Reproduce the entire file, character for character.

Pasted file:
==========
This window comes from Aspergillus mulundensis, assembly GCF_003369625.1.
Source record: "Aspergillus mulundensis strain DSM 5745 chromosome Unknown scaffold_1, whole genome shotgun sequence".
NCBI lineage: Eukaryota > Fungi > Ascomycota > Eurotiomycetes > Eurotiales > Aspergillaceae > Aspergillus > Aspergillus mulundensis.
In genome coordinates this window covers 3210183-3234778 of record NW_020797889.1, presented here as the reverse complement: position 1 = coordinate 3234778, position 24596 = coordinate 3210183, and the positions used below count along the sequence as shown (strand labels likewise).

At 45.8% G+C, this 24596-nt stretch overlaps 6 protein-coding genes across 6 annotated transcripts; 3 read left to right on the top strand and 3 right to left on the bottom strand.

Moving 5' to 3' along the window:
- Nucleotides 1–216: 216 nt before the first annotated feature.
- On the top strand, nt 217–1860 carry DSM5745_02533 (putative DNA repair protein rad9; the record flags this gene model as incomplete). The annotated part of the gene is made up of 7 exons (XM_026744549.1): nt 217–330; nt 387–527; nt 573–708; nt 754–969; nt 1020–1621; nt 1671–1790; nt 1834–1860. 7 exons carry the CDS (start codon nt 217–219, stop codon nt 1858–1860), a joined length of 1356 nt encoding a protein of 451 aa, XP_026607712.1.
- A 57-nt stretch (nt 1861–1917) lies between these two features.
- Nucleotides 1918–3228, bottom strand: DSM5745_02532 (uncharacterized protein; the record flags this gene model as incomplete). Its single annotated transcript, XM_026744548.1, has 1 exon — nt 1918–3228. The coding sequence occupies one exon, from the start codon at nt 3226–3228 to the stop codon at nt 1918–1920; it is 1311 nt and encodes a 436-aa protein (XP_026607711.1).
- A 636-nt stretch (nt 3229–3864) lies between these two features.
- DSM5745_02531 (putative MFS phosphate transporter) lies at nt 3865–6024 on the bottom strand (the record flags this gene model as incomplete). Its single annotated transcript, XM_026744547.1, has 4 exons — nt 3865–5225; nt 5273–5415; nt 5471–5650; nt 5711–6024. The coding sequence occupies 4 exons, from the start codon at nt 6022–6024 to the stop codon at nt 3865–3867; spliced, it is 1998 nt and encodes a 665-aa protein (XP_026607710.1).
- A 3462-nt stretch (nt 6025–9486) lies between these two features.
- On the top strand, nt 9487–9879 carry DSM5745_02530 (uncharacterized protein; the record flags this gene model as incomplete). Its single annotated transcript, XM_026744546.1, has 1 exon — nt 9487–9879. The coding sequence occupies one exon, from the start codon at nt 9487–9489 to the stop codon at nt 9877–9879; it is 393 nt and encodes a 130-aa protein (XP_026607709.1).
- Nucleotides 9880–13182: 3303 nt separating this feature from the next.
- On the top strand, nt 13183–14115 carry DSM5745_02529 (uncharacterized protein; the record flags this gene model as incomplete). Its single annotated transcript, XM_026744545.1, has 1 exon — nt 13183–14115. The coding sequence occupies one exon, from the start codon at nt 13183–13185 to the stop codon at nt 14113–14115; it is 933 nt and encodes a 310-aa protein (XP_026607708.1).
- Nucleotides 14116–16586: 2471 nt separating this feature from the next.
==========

This window comes from Aspergillus mulundensis, assembly GCF_003369625.1.
Source record: "Aspergillus mulundensis strain DSM 5745 chromosome Unknown scaffold_1, whole genome shotgun sequence".
NCBI lineage: Eukaryota > Fungi > Ascomycota > Eurotiomycetes > Eurotiales > Aspergillaceae > Aspergillus > Aspergillus mulundensis.
In genome coordinates this window covers 3210183-3234778 of record NW_020797889.1, presented here as the reverse complement: position 1 = coordinate 3234778, position 24596 = coordinate 3210183, and the positions used below count along the sequence as shown (strand labels likewise).

At 45.8% G+C, this 24596-nt stretch overlaps 6 protein-coding genes across 6 annotated transcripts; 3 read left to right on the top strand and 3 right to left on the bottom strand.

Moving 5' to 3' along the window:
- Nucleotides 1–216: 216 nt before the first annotated feature.
- On the top strand, nt 217–1860 carry DSM5745_02533 (putative DNA repair protein rad9; the record flags this gene model as incomplete). The annotated part of the gene is made up of 7 exons (XM_026744549.1): nt 217–330; nt 387–527; nt 573–708; nt 754–969; nt 1020–1621; nt 1671–1790; nt 1834–1860. 7 exons carry the CDS (start codon nt 217–219, stop codon nt 1858–1860), a joined length of 1356 nt encoding a protein of 451 aa, XP_026607712.1.
- A 57-nt stretch (nt 1861–1917) lies between these two features.
- Nucleotides 1918–3228, bottom strand: DSM5745_02532 (uncharacterized protein; the record flags this gene model as incomplete). Its single annotated transcript, XM_026744548.1, has 1 exon — nt 1918–3228. The coding sequence occupies one exon, from the start codon at nt 3226–3228 to the stop codon at nt 1918–1920; it is 1311 nt and encodes a 436-aa protein (XP_026607711.1).
- A 636-nt stretch (nt 3229–3864) lies between these two features.
- DSM5745_02531 (putative MFS phosphate transporter) lies at nt 3865–6024 on the bottom strand (the record flags this gene model as incomplete). Its single annotated transcript, XM_026744547.1, has 4 exons — nt 3865–5225; nt 5273–5415; nt 5471–5650; nt 5711–6024. The coding sequence occupies 4 exons, from the start codon at nt 6022–6024 to the stop codon at nt 3865–3867; spliced, it is 1998 nt and encodes a 665-aa protein (XP_026607710.1).
- A 3462-nt stretch (nt 6025–9486) lies between these two features.
- On the top strand, nt 9487–9879 carry DSM5745_02530 (uncharacterized protein; the record flags this gene model as incomplete). Its single annotated transcript, XM_026744546.1, has 1 exon — nt 9487–9879. The coding sequence occupies one exon, from the start codon at nt 9487–9489 to the stop codon at nt 9877–9879; it is 393 nt and encodes a 130-aa protein (XP_026607709.1).
- Nucleotides 9880–13182: 3303 nt separating this feature from the next.
- On the top strand, nt 13183–14115 carry DSM5745_02529 (uncharacterized protein; the record flags this gene model as incomplete). Its single annotated transcript, XM_026744545.1, has 1 exon — nt 13183–14115. The coding sequence occupies one exon, from the start codon at nt 13183–13185 to the stop codon at nt 14113–14115; it is 933 nt and encodes a 310-aa protein (XP_026607708.1).
- Nucleotides 14116–16586: 2471 nt separating this feature from the next.